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How do i do this?

  1. Feb 5, 2004 #1
    Find the work (intergral over C )F dot dr done by a force F=yi + xj in going all the wy counterclockwise around circle C give by x^2+y^2+2x=0, by the easiet technique you know.

    Would i get a double intergral over C (-1) dxdy? How would I get C?
     
  2. jcsd
  3. Feb 6, 2004 #2
    U can interchange dy into dx and vice versa from the equation of circle and it will be easy to integrate
     
  4. Feb 6, 2004 #3

    HallsofIvy

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    The easiest way is this: Since d(y)/y= 1= d(x)/dx, this is a "conservative" force field (mathematically, ydx+ xdy is an "exact differential") and so its integral around any closed path is 0.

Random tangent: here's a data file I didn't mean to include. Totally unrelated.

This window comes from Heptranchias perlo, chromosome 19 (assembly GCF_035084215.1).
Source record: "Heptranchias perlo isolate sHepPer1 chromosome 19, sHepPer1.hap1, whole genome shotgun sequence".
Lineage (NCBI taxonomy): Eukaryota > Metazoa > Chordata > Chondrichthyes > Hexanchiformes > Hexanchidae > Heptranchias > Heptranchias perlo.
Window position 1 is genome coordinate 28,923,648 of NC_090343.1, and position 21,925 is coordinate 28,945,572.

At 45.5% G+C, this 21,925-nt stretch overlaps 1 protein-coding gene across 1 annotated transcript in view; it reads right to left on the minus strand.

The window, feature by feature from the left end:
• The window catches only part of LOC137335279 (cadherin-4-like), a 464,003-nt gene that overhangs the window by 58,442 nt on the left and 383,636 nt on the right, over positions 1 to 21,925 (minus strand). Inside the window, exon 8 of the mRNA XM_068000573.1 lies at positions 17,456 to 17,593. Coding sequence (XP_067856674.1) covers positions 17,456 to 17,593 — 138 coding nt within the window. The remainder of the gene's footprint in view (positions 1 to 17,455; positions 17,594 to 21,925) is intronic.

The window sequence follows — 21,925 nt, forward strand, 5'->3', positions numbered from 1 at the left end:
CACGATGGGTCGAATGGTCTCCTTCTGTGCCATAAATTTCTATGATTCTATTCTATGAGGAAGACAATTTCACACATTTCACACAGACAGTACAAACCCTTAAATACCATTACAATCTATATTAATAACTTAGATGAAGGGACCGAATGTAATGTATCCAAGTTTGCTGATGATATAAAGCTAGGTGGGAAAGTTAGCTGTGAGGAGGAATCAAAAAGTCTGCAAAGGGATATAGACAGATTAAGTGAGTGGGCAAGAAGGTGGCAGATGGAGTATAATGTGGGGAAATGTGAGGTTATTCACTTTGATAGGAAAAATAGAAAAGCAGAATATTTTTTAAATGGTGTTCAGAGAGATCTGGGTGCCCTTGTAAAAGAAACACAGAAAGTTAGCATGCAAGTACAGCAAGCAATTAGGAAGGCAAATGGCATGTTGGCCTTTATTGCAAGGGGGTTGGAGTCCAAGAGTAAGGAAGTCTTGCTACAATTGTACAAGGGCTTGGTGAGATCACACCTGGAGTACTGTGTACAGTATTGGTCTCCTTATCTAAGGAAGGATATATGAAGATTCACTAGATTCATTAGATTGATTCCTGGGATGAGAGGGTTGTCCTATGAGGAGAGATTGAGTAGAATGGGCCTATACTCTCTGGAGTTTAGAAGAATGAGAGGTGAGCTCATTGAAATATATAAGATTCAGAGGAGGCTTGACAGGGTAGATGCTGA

I'm not sure where you got "-1" from. Using Green's theorem the integrand would be d(x)/dx- d(y)/dy= 1- 1= 0 just as above.

    Saying "How would I get C?" makes it sound as if you think C is a constant. You don't have to "get" C: C is the path given.

    IF the problem were to integrate, say, ydx+ 3xdy, then we would integrate [tex]\int (\frac{d(3x)}{dx}-\frac{d(y)}{dy})dA [/tex]
    = [tex]2\int dA[/tex] which is just 2 times the area of the circle.
     
    Last edited: Feb 6, 2004
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